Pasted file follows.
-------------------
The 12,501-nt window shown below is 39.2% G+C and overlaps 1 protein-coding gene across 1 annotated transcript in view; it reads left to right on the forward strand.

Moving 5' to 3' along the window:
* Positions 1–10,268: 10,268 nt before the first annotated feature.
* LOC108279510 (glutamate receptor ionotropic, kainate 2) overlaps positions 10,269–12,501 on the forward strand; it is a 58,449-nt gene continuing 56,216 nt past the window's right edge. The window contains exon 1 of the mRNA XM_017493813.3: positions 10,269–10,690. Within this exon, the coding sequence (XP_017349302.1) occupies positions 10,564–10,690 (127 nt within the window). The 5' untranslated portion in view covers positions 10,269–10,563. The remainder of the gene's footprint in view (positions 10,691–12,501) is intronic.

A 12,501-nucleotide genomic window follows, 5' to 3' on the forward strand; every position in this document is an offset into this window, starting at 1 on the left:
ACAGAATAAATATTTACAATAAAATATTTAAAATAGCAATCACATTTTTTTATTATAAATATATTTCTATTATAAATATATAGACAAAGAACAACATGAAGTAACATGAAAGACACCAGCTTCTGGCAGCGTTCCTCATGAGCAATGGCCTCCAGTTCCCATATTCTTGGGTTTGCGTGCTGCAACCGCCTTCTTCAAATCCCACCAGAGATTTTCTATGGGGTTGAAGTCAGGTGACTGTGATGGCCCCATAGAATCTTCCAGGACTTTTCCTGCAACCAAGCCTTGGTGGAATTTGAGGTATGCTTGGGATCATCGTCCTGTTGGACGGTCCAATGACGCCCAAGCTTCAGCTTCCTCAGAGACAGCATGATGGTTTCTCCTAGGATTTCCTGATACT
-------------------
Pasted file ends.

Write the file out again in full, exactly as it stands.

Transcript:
The 12,501-nt window shown below is 39.2% G+C and overlaps 1 protein-coding gene across 1 annotated transcript in view; it reads left to right on the forward strand.

Moving 5' to 3' along the window:
* Positions 1–10,268: 10,268 nt before the first annotated feature.
* LOC108279510 (glutamate receptor ionotropic, kainate 2) overlaps positions 10,269–12,501 on the forward strand; it is a 58,449-nt gene continuing 56,216 nt past the window's right edge. The window contains exon 1 of the mRNA XM_017493813.3: positions 10,269–10,690. Within this exon, the coding sequence (XP_017349302.1) occupies positions 10,564–10,690 (127 nt within the window). The 5' untranslated portion in view covers positions 10,269–10,563. The remainder of the gene's footprint in view (positions 10,691–12,501) is intronic.

A 12,501-nucleotide genomic window follows, 5' to 3' on the forward strand; every position in this document is an offset into this window, starting at 1 on the left:
ACAGAATAAATATTTACAATAAAATATTTAAAATAGCAATCACATTTTTTTATTATAAATATATTTCTATTATAAATATATAGACAAAGAACAACATGAAGTAACATGAAAGACACCAGCTTCTGGCAGCGTTCCTCATGAGCAATGGCCTCCAGTTCCCATATTCTTGGGTTTGCGTGCTGCAACCGCCTTCTTCAAATCCCACCAGAGATTTTCTATGGGGTTGAAGTCAGGTGACTGTGATGGCCCCATAGAATCTTCCAGGACTTTTCCTGCAACCAAGCCTTGGTGGAATTTGAGGTATGCTTGGGATCATCGTCCTGTTGGACGGTCCAATGACGCCCAAGCTTCAGCTTCCTCAGAGACAGCATGATGGTTTCTCCTAGGATTTCCTGATACT